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Deep-Sea "Nursery" Found Off California

John Pickrell in England
for National Geographic News
September 23, 2003
 
Researchers are still in the dark about most aspects of deep-ocean life, and perhaps least known are the breeding strategies of deep-sea fish. Now, researchers carrying out geological work off the coast of California have uncovered a completely new type of brooding site.

At the Gorda Escarpment, 100 miles (160 kilometers) off the coast and one mile (1,600 meters) below the surface, octopus and fish aggregate densely in the darkness of the ocean floor to lay eggs and care for young. The brooding site may be a totally new type of deep-sea biological hot spot, teeming with life in the otherwise sparsely populated depths.


Using a remote-controlled submersible robot, researchers have captured images of thousands of lilac-colored fish eggs, plastered across boulders by the little-known blob sculpin, Psychrolutes phrictus. Plump and pale, two-foot-long (60-centimeter-long) parent fish are to be seen resting nearby. These fish nests are interspersed with Graneledone and Benthoctopus octopuses tightly wrapped around rock surfaces and ledges harboring their own precious eggs.

The colorful site is also home to an array of crabs, anemones, sea stars, crinoids, and sea fans.

Biological Hot Spot

The find represents the first example yet recorded of deep-sea fish caring for their young. "This is [also] the first time we've ever seen a multiple species congregation for reproduction in the deep sea," said Jeffrey Drazen of the Monterey Bay Aquarium Research Institute (MBARI) in California, who revealed the find at the Deep Sea Biology Symposium held in Coos Bay, Oregon, last month.

Other types of deep-sea hot spots include hydrothermal vent communities, where specially adapted crabs, clams, and odd-looking tube worms gather around mineral-rich hot springs. Cold seep communities thrive on cooler, mineralized water leaking from the muddy sea floor. In both these environments, "the minerals fuel an entire ecosystem, the way the sun would in a terrestrial environment," said Drazen. Tube worms and other animals use bacteria to convert sulphurous minerals and alike into useful substances.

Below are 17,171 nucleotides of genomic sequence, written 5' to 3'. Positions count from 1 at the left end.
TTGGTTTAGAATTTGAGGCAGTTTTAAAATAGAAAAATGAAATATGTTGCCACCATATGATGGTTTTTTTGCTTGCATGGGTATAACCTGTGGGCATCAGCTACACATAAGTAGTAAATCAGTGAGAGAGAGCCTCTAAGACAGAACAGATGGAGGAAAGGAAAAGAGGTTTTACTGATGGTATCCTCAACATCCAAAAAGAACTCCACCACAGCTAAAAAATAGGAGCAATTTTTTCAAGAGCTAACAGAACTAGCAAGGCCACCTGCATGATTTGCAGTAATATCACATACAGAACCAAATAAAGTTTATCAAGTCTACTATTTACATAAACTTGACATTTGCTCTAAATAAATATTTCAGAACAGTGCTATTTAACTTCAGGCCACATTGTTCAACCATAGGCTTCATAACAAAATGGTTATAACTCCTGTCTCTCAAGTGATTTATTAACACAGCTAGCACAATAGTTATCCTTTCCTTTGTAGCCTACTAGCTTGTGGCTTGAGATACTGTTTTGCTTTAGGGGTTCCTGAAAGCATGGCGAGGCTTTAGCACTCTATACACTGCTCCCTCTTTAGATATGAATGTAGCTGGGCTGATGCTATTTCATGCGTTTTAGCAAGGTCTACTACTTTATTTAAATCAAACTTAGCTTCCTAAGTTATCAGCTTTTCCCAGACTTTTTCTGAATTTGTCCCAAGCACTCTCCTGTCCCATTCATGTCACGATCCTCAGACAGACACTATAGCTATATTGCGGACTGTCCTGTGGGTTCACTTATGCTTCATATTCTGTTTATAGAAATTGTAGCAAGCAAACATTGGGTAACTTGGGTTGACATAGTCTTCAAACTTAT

Similarly densely populated seamount communities thrive on the peaks of submerged mountains where ocean currents gather pace as they negotiate the obstacles. Fast moving currents concentrate plankton and other goodies for filter-feeding animals that fuel these entire ecosystems.

The new find at the Gorda Escarpment reveals some of the greatest densities of fish and octopus ever seen in the deep sea and represents a new kind of biological hot spot, said Drazen. The animals are present at hundreds of times their typical numbers at these depths, he said.

MBARI geologist Debra Stakes first spotted the unusual site in the summer of 2000, whilst using the remote-controlled submersible to map the structure of the sea floor. MBARI biologist Shana Geoffredi went along the following year, and Drazen organized a third dive, in July 2002, to carry out the first accurate census of the animals and their eggs. The discovery is also detailed in an article authored by Drazen, Stakes and Geoffredi in the current edition of the science journal Biological Bulletin.

"Exploitation Potential"

Though the scientists behind the find have no firm idea of what might encourage these seasonal aggregations, Drazen has a hunch that it could be related to environmental conditions. Water currents increase in speed over the nesting sites, which are situated at the leading edge of submarine plateau. These currents could be useful for removing wastes and increasing oxygen flow to the eggs. The sites also have lots of boulders and rocky outcrops for egg attachment, said Drazen.

Perhaps the two species aggregate because they use similar strategies when it comes to caring for their offspring, added Drazen, "the [Gorda Escarpment] sites could be particularly advantageous for brooding eggs."

Even though we've only just discovered these communities, we may already have to look towards conserving them, commented deep-sea biologist John Gage at the Scottish Association for Marine Science in Oban, who commended the find. "The exploitation potential of such aggregations can make the organisms highly vulnerable," he said, pointing to the example of the orange roughy, a deep-sea fish found near Australia and elsewhere.

That deep-ocean species is known by fishermen to aggregate on seamounts and submarine ridges. The fish were "famous for having been subject to serial depletion," said Gage. Fisherman in trawlers swept them up to order, trashing corals and entire seamount communities in the process, he said.
 

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